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Seconds in (Renault Fluence Z.E. long term test month 5) car review


THE FLUENCE has continued to be a brilliant ‘second car’ this month, alongside other cars I’ve had in to test week by week, but it’s thrown up one or two surprises.

First off was a morning where I was in a rush and in the same journey I heard tyre squeal both through cornering and through acceleration. The sensation of bona fide action-sequence noises against a backdrop of near-silence was bizarre – but not entirely unwelcome if I’m honest.

The second gave me much less to giggle about. Having found a new charging point I could use in a private underground car park, I finally had to cut the tape that was wrapped around the charging cable, keeping it neat, in order to extend it fully.

It has quite a reach, that thing, and it’s meant that I’ve been able to hitchhike a little bit of electricity in a way that some people might call dishonest. Anyway, the cable did its job as ever, but when it came to putting it away I discovered the biggest niggle I’ve yet found with the car.

The cable is reasonably thick, and it’s an absolute pig to try to fold it back up into a nice coil; something that a hero in a Spaghetti Western would be proud of in order to get it back into its bag neatly. It tends not to want to coil in the same direction and you end up looking a bit of a berk wrestling with a cable while drivers around you are all hopping into their conventional cars and driving off.

Any range anxiety I had with it has worn off, though. These days I know from the charge gauge roughly how far is left in ‘the tank’ and that I can have confidence in that judgement. I still find myself thinking twice about certain journeys every now and again, but it’s generally not an issue.

Another first for me this month was a pair of rear passengers, and the Fluence’s wave of instant electric torque handled the extra weight as though it wasn’t there. It’s marketed as a great value family car and while the boot leaves something to be desired when it comes to pushchairs, families with slightly older kids would be pleasantly surprised by the electric Renault.

One notable absentee is suspension noise. Many cars thud and thunk when they hit substantial bumps, but the Fluence stays remarkably quiet. The suspension should really be a bit suppler but for the price the car is plenty composed.

Any other niggles after being in the Fluence’s company this long? Well, yes actually. Why isn’t there an internal handle on the boot lid? I always end up having to shut it while rubbing my fingers through the accumulated grime of everyday life on the outside of the boot. It’s even annoying when the car is clean, because then I don’t want to get fingerprints on it.

But just as that’s one of those ‘little things’ that’s missing from the Fluence, I’ve been secretly praising the heavens for its high-profile, chunky tyres – another little thing that makes a big difference to day-to-day life. More than once I’ve been forced into parking in tight spaces against awkward, uneven kerbs with wheel-ruining edges jutting out all over the place, and if it wasn’t for the chunky tyres I’d probably be on my third refurbishment right now. Such are the joys of on-street parking.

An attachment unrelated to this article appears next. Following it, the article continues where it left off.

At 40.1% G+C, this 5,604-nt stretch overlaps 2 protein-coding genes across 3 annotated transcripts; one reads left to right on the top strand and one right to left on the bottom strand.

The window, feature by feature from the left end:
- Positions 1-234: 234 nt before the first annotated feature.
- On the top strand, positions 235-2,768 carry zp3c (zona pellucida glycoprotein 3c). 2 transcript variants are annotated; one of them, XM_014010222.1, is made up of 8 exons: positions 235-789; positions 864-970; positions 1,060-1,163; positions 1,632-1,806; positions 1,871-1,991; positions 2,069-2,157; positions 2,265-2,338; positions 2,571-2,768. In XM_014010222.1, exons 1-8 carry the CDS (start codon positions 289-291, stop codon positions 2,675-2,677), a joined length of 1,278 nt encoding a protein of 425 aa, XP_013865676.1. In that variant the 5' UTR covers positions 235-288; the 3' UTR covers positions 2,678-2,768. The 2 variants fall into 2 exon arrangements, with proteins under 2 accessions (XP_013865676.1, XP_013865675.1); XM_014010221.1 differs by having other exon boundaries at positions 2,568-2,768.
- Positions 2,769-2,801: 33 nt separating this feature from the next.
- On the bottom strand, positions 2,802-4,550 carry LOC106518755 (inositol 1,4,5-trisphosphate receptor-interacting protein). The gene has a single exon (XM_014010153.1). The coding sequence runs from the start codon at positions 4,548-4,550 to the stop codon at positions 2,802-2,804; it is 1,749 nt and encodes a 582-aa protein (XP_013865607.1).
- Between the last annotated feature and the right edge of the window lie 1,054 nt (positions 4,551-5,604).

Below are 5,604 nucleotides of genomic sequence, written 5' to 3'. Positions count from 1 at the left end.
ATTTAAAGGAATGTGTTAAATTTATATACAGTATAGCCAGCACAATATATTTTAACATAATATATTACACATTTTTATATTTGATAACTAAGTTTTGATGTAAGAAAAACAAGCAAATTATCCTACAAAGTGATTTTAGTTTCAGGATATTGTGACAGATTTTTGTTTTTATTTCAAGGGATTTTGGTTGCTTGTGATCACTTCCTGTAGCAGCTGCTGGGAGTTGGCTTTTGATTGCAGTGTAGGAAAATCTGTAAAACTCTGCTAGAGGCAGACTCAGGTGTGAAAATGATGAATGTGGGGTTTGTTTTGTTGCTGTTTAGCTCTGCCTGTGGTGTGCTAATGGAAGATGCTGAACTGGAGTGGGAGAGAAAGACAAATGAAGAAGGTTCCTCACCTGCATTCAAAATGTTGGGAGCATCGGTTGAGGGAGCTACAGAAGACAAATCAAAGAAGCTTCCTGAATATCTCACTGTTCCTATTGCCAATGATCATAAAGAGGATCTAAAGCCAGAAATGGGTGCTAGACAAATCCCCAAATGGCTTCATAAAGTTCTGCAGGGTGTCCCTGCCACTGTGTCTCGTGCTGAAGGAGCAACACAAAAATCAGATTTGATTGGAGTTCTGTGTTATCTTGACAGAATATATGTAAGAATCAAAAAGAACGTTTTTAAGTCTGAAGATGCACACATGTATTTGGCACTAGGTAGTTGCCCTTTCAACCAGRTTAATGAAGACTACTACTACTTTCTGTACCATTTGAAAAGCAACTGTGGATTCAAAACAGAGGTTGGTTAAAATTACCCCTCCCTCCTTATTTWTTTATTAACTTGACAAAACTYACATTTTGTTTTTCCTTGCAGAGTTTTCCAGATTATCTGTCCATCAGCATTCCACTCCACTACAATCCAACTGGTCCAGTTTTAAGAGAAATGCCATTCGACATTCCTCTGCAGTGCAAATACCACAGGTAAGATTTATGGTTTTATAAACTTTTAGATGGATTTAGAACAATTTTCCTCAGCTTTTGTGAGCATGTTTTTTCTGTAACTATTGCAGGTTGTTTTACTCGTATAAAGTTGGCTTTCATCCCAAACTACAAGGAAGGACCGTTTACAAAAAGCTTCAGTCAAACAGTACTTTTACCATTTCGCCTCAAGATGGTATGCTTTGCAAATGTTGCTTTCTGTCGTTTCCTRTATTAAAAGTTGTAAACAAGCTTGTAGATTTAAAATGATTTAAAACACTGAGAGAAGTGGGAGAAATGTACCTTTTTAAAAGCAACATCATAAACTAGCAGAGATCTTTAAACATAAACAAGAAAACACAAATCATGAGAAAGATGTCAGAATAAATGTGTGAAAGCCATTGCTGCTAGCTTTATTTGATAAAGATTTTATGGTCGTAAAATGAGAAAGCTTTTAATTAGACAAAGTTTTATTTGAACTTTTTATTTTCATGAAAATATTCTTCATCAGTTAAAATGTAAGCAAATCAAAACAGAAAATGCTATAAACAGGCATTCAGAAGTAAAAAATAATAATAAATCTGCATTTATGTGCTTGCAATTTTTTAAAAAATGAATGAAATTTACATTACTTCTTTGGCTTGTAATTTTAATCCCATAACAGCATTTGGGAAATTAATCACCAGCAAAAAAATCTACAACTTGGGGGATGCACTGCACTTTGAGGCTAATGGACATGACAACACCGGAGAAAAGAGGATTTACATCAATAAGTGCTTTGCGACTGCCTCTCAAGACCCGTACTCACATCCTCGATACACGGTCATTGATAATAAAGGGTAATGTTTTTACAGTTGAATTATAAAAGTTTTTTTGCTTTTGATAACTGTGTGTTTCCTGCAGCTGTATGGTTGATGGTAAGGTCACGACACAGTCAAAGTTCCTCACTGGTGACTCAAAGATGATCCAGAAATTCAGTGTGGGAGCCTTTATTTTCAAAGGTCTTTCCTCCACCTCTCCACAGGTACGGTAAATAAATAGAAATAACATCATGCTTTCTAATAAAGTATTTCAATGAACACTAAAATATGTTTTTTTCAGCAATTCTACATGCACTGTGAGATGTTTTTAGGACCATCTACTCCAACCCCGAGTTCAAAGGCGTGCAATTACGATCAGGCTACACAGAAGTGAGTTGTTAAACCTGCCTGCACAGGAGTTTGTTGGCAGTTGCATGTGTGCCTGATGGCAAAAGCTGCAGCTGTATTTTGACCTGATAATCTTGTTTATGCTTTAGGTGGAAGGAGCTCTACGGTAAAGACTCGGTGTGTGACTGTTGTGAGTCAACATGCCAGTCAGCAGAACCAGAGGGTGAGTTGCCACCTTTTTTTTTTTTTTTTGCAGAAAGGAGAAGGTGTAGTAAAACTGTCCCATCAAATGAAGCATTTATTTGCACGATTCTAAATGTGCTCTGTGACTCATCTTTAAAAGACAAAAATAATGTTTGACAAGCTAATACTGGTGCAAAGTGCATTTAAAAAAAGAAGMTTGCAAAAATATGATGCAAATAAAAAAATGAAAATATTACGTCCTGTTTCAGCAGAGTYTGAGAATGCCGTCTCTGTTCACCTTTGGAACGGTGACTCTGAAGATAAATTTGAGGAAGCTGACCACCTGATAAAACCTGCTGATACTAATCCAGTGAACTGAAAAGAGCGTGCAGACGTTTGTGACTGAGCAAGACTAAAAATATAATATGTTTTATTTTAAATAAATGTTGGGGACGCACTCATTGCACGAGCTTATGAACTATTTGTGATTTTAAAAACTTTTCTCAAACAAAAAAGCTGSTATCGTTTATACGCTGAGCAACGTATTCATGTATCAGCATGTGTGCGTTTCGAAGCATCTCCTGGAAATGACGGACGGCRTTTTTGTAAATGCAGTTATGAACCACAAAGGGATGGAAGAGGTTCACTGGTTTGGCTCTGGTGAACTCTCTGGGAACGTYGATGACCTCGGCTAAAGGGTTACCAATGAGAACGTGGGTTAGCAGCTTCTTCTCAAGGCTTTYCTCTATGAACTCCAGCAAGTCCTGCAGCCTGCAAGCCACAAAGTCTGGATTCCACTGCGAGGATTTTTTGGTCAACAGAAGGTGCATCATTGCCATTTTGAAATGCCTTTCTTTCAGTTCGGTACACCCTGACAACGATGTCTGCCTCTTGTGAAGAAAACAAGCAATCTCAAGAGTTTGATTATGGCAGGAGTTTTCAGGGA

I’m beginning to sense, though, that I’ve reached the Fluence’s effective usable limits within my lifestyle. I’ve been doing a lot of travelling lately, and while the Fluence could arguably reach the destinations within its range, there’s nowhere handy to recharge – yet. You certainly have to operate within a half-charge’s radius of your house if that’s where you charge it, or otherwise you have to plan to visit locations with charging points.

For someone who does frequently drive outside of a half-charge’s range from home, it’s an issue that relegates an otherwise very impressive and relaxing car to being a second vehicle, used for the commute to and from work for three or four days before charging up again. If my family was local, if I had a job that kept me local and if I had a driveway and a charging point on my house, I’d seriously consider the Fluence Z.E. a viable first and only car.

The infrastructure is catching up and various schemes are now available, allowing access to public charging points. It’s chiefly in London at the moment but hopefully the rest of the country will follow soon.

FACTS AT A GLANCE Model: Renault Fluence Z.E Dynamique, £18,395 on the road (£20,324 as tested).

Motor: Synchronous electric motor producing 94bhp and 167lb.ft.

Battery capacity: 22kWh.

Performance: Top speed 84mph (limited), 0-62mph in 13.7 seconds.

Cost per mile (mileage only): 5p Average range: Approx 75 miles.

  • Engines
  • Power
  • 0-60 mph
  • Economy
  • CO2g/km
  • Insurance groups
  • Airbags
  • Seats value verdict:    stars

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